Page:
Do you see better physique/body comp gains from this or is this purely for speed, and specifically to prevent age related loss of speed...


#13

Hi CT

UI concur completely, although like yourself I do CrossFit twice a week and those sessions are pretty intense and often run over 60 minutes. It's hard to 'hold back' when your going for RX and I wondered how, if at all this has effected your training week in terms of programming? (Eg you did 3RM cleans at CF would you clean the day after as a main exercise?)

I'm nearly 36 and admit I do love the challenge of CF but also higher training volume. I invested in a proper Oly bar, bumpers, rack and appropriate flooring for my home garage, as well as have some KB's, TRX and Oly rings. I'm a happy chappy.
As always your input is appreciated

Moog


#14

Since I'm now focusing on the olympic lifts I do not do crossfit workouts at the moment. I build strength-capacity through the addition of loaded carries twice a week.


#15

  1. I do not "trash" the muscles. That is a very bad mindset that will just leave you with excessive inflammation that will retard the growth process. The key is doing a good amount of high-quality performance work.

  2. A fresher more active CNS is asssociated with a high metabolic rate which can compensate for a lower caloric expenditure during training. A higher density of work is also associated with a higher level of fat-burning hormones.

  3. While using more volume of lifting to "burn more calories" is completely dumb, I believe in heavy loaded carries to build muscle and get leaner.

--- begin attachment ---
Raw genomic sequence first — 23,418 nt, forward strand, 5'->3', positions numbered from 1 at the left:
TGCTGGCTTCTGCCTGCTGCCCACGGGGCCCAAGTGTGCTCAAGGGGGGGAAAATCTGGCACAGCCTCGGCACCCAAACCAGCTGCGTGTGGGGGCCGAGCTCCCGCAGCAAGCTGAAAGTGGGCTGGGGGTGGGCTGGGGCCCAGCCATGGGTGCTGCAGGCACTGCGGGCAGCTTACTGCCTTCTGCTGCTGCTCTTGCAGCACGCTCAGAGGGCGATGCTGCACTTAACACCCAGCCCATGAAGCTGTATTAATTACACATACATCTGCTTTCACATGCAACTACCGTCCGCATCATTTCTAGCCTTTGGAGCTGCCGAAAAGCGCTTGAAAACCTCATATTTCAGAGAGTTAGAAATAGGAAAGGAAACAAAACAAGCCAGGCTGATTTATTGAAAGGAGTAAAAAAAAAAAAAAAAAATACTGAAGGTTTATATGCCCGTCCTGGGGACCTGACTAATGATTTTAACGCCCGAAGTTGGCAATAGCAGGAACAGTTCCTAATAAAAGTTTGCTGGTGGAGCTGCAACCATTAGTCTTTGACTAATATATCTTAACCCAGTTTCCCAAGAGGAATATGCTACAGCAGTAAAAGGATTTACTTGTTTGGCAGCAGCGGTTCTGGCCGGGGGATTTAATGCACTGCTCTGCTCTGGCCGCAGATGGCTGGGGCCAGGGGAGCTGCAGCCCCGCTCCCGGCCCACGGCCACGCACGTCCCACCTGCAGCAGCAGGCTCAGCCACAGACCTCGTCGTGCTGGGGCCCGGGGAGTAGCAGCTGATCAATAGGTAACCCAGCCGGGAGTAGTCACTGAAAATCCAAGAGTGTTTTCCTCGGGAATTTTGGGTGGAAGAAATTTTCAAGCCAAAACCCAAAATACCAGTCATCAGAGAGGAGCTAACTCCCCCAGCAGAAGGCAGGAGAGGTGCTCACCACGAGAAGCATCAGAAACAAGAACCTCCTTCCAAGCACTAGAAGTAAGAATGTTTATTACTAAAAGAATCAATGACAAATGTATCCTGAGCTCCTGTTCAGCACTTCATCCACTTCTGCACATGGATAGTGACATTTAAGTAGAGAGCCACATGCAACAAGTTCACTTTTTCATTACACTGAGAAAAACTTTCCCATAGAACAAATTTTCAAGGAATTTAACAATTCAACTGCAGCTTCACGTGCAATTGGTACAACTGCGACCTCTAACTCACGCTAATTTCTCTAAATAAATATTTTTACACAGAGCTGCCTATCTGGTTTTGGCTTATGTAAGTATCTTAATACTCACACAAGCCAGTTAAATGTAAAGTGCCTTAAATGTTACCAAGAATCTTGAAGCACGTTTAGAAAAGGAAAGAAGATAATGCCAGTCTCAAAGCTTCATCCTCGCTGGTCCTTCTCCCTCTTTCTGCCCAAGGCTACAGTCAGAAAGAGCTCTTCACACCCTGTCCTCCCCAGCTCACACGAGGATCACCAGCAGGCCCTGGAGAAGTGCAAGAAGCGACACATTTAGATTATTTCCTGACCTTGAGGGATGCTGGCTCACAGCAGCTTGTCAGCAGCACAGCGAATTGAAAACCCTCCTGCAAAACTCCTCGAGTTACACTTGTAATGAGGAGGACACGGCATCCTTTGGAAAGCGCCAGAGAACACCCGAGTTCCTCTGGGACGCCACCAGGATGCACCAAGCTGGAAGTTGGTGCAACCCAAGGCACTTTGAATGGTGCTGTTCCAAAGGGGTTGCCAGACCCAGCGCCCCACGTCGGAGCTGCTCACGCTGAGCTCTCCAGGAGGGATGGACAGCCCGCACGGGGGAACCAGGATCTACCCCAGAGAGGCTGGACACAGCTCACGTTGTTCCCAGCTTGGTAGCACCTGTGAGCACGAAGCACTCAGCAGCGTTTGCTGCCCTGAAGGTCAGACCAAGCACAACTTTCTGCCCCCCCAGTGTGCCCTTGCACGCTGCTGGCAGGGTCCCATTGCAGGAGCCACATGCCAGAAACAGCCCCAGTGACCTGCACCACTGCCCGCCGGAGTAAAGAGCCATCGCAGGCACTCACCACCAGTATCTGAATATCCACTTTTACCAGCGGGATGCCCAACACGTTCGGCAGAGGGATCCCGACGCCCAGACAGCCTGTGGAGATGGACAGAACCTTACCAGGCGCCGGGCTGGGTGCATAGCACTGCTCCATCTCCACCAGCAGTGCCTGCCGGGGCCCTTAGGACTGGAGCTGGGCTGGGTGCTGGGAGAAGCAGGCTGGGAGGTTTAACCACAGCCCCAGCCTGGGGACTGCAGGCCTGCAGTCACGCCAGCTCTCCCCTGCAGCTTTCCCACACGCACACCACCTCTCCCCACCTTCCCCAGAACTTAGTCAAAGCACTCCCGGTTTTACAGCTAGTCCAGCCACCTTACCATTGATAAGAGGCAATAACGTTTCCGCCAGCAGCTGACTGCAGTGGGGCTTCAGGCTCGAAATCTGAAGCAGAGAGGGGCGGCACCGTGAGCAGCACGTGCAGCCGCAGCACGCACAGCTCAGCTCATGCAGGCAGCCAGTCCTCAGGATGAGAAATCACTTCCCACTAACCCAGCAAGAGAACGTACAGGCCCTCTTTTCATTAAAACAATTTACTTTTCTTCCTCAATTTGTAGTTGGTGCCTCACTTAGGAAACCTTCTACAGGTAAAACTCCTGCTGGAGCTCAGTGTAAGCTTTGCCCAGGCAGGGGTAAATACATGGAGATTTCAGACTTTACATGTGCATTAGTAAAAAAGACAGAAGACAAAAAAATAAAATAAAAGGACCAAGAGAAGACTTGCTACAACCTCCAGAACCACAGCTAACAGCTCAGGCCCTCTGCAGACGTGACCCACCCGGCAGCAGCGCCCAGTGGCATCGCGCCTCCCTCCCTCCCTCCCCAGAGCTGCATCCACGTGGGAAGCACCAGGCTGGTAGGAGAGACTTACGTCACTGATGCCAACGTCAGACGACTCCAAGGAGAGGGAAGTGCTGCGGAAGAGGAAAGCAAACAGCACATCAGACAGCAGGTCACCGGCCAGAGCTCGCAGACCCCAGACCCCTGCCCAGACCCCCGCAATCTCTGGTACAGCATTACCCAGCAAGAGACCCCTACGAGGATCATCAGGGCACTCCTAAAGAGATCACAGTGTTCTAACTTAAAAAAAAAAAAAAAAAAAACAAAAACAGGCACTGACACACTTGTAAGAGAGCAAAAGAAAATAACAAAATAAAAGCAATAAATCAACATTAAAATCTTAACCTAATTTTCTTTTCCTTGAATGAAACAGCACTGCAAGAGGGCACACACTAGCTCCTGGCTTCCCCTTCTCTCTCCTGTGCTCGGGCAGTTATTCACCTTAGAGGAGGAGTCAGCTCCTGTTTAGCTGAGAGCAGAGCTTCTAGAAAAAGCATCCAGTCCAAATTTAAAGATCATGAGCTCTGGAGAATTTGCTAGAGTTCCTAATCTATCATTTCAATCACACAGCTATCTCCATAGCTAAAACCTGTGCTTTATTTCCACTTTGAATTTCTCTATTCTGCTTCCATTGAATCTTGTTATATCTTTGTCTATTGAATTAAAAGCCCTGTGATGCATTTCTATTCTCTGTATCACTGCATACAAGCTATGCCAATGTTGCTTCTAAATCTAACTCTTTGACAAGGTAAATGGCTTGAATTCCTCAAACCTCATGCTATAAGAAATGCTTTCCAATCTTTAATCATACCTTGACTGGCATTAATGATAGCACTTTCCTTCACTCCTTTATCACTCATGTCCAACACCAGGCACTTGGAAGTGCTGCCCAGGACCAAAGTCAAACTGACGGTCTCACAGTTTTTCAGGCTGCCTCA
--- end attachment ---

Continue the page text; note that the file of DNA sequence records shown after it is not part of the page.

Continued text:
4. I see that you have not healed your excessive mindset "illness"


#16

CT, Would you mind giving some insight into how you structure these heavy loaded carries?


#17

http://www.T-Nation.com/free_online_article/most_recent/the_farmers_walk_cure

http://www.T-Nation.com/free_online_article/most_recent/the_secret_of_loaded_carries&cr=


#18

CT, one more question if you don't mind. Would doing speed sets for other body parts accomplish this also. For example doing 8x3 on an incline press with 50-60% of your max.


#19

CT wrote: I think you make an interesting observation when you say that you felt electric. To me that what you should be shooting for, especially as an older lifter. Feeling drained is the worst state to be in after a workout when speed is a quality that is eroding. You want the nervous system crackling at the end of your sessions. I found this to be one of the best way to preserve power but also to keep metabolic rate high as well as the body's processes more efficient.

Exactly! The carry over effect is critical to me; after all, as you age you start to see training in a longer term perspective. When I was younger training was more about ego: how much weight can I lift, how F'in big can I get, etc. Now, it's critical that my training enhance and contribute to the rest of my life outside the gym. having a CNS that is fresh and optimally engaged has a TREMENDOUS impact on every other aspect of your life: from memory, to learning, to mood, to strength, to attention span, to libido, etc., etc. The trick that mother nature plays on all of us is having a CNS that can withstand a tremendous amount of stress when we are younger. However, it WILL decline in efficiency as you age and, in my opinion, is one of the primary causes of age related decline in general.

So, I've started doing daily sessions of HRV (heart rate variability) training with a program called Heart Math. The program teaches you to be able to control your CNS to avoid excessive sympathetic input--"sympathetic overdrive". You young guys should really listen to CT and attempt to learn all you can about the CNS. The CNS is, in my opinion, the most important system to understand as you age as a trainer.

Crowbar


#20

@crowbar
very nicely done!